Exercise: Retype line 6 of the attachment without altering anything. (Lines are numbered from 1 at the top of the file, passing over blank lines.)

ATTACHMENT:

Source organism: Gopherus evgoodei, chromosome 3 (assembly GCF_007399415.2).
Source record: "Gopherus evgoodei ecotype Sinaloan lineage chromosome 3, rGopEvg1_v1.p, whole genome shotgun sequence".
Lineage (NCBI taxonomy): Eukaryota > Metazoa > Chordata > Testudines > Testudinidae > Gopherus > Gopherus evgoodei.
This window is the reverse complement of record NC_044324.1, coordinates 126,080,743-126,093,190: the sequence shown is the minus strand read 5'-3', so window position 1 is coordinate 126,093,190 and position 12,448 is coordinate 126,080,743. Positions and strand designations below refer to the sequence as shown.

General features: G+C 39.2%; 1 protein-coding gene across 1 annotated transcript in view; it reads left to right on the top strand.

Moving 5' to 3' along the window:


Moving 5' to 3' along the window: